McCandless mulls creative solution for speeding as stop sign request to state likely to fail
Tuesday, May 12, 2020 | 5:40 PM
Despite several McCandless residents pleading for stop signs at a busy intersection in their neighborhood, the location likely doesn’t meet the state’s criteria for putting them up, according to town officials.
But other methods will be explored to try to tame vehicles regularly speeding through the neighborhood.
At issue is the three-way intersection of Whitley and Aldenford drives, which is 350 feet from Babcock Boulevard and half a mile from the entrance to McCandless Crossing.
Johnathan Parker, who has lived in the 900 block of Whitley Drive, said the number of drivers who speed through the area has grown since he moved to the neighborhood seven years ago.
“I’ve noticed over the years an increasing amount of traffic, and more than that, an increasing amount of irresponsible driving and speeding,” he told council during its virtual town meeting on Monday night.
“I suspect that a lot of the traffic is using our road as a cut-through to Passavant,” he said. “The only thing I’ve done about it is yell at people as they drive by. So I’m happy to hear that council is considering this.”
Kaitlin Manjerovic, who also lives on Whitley Drive, said a stop sign would serve as a reminder to motorists “that this is a neighborhood, so slow down.”
But a preliminary investigation by the town into whether erecting stop signs at the intersection is feasible found that none of the requirements outlined by the state are present, said Mark Sabina, the town’s director of public works.
Sabina said the intersection of Whitley and Aldendford drives fails to meet the “number one” factor the state considers when permitting a stop sign — whether any accidents have occurred.
“There are no indications that there have been any accidents,” he said.
In addition to searching accident report records, the town’s police department has conducted traffic observation and vehicle counts to try to gauge the scope of the problem.
To be considered for a stop sign, a minimum of 800 vehicles a day must travel the road, said Sabina, who believes the threshold set by the state is “excessive.”
“Clearly that (800 vehicles a day) is not going to happen,” he said.
Sabina said the state probably won’t consider any additional data collected by police as evidence if the town seeks permission to put up a stop sign.
“While there is a perception that there is speeding on the street, the percent of cars that exceeded the speed limit to the point that they (police) could have issued a citation is less than 3%,” Sabina said.
Traffic reviews conducted by the police department found that 85% of the vehicles traveling through the intersection faster than the 25 mph speed limit only exceeded it by 1 mph.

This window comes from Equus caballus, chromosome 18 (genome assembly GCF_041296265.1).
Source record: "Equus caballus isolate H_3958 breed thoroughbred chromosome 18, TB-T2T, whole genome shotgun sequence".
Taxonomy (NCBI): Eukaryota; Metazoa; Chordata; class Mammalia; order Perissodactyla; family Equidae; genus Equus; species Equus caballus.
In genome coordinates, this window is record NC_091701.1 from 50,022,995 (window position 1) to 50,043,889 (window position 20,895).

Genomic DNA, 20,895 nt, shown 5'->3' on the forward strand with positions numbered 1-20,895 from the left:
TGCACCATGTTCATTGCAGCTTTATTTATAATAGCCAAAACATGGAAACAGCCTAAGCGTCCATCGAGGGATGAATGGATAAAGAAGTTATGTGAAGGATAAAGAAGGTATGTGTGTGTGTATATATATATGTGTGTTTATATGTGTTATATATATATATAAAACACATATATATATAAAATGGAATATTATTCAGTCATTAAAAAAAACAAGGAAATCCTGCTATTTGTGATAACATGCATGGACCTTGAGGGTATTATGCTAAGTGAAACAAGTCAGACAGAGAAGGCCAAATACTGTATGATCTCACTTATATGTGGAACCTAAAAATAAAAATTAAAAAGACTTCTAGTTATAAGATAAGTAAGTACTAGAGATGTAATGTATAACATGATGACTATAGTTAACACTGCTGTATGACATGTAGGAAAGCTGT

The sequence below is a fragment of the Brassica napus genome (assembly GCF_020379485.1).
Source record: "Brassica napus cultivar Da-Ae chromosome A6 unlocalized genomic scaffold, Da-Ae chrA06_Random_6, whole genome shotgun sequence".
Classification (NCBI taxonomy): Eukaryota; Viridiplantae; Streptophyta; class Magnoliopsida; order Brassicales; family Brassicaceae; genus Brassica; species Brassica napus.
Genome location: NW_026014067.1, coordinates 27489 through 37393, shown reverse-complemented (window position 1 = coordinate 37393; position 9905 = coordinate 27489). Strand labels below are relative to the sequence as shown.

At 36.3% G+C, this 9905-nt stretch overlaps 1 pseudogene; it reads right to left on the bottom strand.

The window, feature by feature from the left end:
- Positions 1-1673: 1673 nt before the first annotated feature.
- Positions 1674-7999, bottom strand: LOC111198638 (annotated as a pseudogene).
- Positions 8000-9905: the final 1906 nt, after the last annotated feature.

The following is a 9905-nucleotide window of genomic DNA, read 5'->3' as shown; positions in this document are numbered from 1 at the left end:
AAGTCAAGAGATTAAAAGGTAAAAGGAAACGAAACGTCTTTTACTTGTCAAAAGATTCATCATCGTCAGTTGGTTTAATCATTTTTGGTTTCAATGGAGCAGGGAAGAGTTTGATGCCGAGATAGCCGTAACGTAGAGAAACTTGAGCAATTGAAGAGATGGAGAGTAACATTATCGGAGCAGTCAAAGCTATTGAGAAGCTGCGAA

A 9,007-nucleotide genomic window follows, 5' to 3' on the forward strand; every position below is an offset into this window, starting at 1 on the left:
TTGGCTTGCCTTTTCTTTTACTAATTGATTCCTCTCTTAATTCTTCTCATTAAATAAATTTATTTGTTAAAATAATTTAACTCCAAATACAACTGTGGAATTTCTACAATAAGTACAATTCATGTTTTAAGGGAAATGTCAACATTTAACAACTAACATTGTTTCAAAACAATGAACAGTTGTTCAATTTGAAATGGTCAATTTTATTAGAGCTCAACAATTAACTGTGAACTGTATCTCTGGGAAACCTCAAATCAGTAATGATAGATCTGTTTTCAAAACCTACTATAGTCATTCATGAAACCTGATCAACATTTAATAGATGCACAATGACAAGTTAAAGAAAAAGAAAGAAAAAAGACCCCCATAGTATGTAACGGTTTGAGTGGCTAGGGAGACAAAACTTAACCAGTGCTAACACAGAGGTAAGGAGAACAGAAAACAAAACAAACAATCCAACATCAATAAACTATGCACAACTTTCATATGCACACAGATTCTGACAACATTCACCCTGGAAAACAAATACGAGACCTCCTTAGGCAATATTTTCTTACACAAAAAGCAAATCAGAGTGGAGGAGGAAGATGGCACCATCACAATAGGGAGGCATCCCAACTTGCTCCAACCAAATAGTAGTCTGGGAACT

The 25 mph speed limit was set in 1997 after one of the suggested solutions for getting vehicles to slow down — turning the road into a one-way — was rejected by residents at the time, Sabina said.
By law, municipal police can only issue speeding citations for vehicles traveling more than 11 mph over the posted speed limit, according to town police.
Sabina said that if the township erects a stop sign without getting permission from the state, it could be held responsible if any accidents occur. Local district judges also would likely dismiss cases involving citations issued for people who fail to obey an unapproved stop sign.
While the simplest solution to reduce speeding is enforcing the speed limit, Sabina concedes that there is a slim chance a police officer would be present when one of the few vehicles going 14 mph faster than the speed limit is traveling the road.
Measures such as placing “local traffic only” signs or even portable electronic message boards that display the speed limit and the speed at which passing vehicles are traveling “are only as good as those watching the signs.”
“People from outside the area would pay attention, but those who know the shortcut won’t,” he said.
Town manager Robert Grimm said he will investigate whether other options such as “traffic calming” measures can be used to address residents concerns.
“There’s some creative approaches out there, so it makes some sense to look at them,” Grimm said.
Councilwoman Angela Woods, who was contacted by half a dozen residents along Whitley about speeding, said she supports looking for alternative ways to address the issue.
“We need to do something proactive,” she said. “We should have neighborhoods where people can safely ride a bike without worrying about getting hit by a car.”